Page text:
Under KAL's layover policy, Hudson had layovers outside Korea that could last for days at a time. He received 9 days off per month, which the airline typically gave in blocks, and 24 vacation days per year. Hudson would request to use his vacation days in the same period as his days off. He had the option of traveling at no cost to any city where KAL flew direct. He seldom spent his vacation time in Korea. Instead, Hudson sought to spend all of his time off, as many as 132 days per year, in the U.S. with his wife, who lived in Chicago and Arizona.

KAL did not pay Hudson directly. Rather, it transferred his salary to GAP, which in turn withheld Korean taxes and GAP's fees and then deposited the remainder into Hudson's U.S. bank account. Hudson also received per diem allowances which were deposited into his Korean bank account. He received an annual Korean tax statement listing him as a nonresident. Hudson did not view himself as a permanent resident of Korea, but as a registered alien paying Korean taxes.

Hudson sought professional advice from an accountant and a lawyer regarding his U.S. tax liabilities. His accountant was recommended by GAP as experienced in preparing returns for American pilots working for KAL. Hudson excluded his foreign earned income under Code Sec. 911 based in information provided by the accountant. He also filled out a questionnaire provided by his lawyer, who advised that he was eligible for the exclusion.

The IRS sent a notice of deficiency disallowing Hudson's foreign earned income exclusion for 2011 and 2012 on the basis that he failed to establish either bona fide residence or physical presence in a foreign country for the relevant period. The IRS also determined a self-employment (SE) tax deficiency. A 20 percent accuracy-related penalty was applied for the years at issue.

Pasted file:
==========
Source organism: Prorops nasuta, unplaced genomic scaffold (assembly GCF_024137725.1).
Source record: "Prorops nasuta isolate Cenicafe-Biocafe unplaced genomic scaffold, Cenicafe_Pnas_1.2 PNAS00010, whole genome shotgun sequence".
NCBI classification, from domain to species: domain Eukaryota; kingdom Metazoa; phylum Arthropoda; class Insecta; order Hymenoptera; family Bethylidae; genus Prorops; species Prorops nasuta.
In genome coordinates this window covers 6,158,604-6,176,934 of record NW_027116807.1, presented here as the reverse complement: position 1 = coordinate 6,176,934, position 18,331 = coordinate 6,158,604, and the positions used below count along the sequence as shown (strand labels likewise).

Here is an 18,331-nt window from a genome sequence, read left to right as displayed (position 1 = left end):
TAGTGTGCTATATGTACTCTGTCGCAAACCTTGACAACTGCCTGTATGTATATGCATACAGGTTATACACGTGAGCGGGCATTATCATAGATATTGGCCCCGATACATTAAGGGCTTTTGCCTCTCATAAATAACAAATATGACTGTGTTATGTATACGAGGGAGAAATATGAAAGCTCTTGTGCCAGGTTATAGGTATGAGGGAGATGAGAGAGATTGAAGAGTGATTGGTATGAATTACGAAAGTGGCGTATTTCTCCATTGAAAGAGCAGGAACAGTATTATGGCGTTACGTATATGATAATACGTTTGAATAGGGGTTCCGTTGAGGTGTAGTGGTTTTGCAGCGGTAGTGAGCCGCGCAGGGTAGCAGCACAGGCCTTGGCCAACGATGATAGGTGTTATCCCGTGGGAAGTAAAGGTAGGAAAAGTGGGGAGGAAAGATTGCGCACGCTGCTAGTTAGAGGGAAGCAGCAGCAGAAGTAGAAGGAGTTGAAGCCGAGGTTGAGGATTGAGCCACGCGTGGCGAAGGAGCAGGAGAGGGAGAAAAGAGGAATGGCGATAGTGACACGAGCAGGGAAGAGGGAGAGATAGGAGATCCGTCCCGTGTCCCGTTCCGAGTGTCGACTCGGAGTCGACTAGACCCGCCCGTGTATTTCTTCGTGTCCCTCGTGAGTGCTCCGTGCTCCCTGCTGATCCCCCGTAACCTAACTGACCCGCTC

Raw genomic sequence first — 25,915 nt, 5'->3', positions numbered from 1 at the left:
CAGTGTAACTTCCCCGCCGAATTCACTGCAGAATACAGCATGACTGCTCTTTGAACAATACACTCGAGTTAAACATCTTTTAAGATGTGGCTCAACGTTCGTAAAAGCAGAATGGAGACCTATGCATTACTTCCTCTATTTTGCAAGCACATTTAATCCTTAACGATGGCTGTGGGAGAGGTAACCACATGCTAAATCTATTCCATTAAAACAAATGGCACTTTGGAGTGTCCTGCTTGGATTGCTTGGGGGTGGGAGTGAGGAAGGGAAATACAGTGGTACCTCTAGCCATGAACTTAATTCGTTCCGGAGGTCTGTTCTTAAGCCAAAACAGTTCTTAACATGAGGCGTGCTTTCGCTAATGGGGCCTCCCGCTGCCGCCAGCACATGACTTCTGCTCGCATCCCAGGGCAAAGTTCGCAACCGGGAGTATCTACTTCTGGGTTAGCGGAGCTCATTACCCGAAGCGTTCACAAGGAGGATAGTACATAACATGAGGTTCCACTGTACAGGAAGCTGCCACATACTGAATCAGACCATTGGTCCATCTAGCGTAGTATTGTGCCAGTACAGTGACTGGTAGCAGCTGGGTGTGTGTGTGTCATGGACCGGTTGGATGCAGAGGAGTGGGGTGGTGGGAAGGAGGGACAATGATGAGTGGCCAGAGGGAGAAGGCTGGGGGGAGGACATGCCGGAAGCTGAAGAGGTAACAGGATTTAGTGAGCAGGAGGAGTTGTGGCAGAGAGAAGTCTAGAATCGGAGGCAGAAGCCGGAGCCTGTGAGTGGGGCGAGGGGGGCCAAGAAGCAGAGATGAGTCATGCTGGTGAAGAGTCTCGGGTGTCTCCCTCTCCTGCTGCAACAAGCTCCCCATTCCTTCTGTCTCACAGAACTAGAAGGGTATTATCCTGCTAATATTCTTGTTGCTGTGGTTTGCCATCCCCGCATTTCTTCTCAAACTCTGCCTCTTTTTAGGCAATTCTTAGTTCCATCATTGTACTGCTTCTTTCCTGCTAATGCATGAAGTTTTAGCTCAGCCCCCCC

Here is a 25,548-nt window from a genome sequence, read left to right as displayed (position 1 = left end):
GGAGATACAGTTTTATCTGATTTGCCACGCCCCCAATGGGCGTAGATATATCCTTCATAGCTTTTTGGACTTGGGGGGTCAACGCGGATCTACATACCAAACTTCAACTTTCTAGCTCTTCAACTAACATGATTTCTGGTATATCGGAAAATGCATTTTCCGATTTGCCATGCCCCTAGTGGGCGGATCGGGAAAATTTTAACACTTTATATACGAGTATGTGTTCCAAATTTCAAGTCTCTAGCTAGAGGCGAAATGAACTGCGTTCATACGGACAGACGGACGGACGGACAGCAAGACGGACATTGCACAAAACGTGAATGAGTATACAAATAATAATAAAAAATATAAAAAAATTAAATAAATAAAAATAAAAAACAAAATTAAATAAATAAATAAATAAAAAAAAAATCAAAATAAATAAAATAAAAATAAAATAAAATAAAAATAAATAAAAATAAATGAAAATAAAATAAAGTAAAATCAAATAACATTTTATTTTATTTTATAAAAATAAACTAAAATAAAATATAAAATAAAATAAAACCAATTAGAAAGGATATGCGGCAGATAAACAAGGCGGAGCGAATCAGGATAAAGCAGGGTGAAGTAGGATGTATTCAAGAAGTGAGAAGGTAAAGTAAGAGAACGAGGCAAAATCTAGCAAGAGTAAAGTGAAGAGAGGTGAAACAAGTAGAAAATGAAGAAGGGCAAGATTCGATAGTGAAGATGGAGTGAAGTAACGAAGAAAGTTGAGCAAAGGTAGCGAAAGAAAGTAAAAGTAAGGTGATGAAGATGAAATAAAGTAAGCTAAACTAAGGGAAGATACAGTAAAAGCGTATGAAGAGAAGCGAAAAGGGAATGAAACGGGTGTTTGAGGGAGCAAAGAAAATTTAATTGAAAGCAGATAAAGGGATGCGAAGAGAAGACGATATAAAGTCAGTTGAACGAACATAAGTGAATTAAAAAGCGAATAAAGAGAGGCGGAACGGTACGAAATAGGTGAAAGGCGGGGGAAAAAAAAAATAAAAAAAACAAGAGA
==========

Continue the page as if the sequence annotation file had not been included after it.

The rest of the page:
The Tax Court held that Hudson was not entitled to the foreign earned income exclusion, was not liable for SE taxes, and that the accuracy-related penalty did not apply. The Tax Court determined that Hudson was not a bona fide resident of Korea for the years at issue as required under Code Sec. 911 because he did not intend to be anything more than a transient, and always intended to return the U.S. The Tax Court found that Hudson intended to spend all of his time off in the U.S. and sought to travel to his home in the United States as often as work would allow. Although the record did not specify the number of days Hudson spent on duty in Korea versus off duty in the U.S., the Tax Court noted that Hudson had as many as 132 days off per year and intended to spend that time in the United States. Further, Hudson's limited contacts with Korean culture, combined with his extended absences, precluded a finding that he was a bona fide resident of Korea, according to the Tax Court.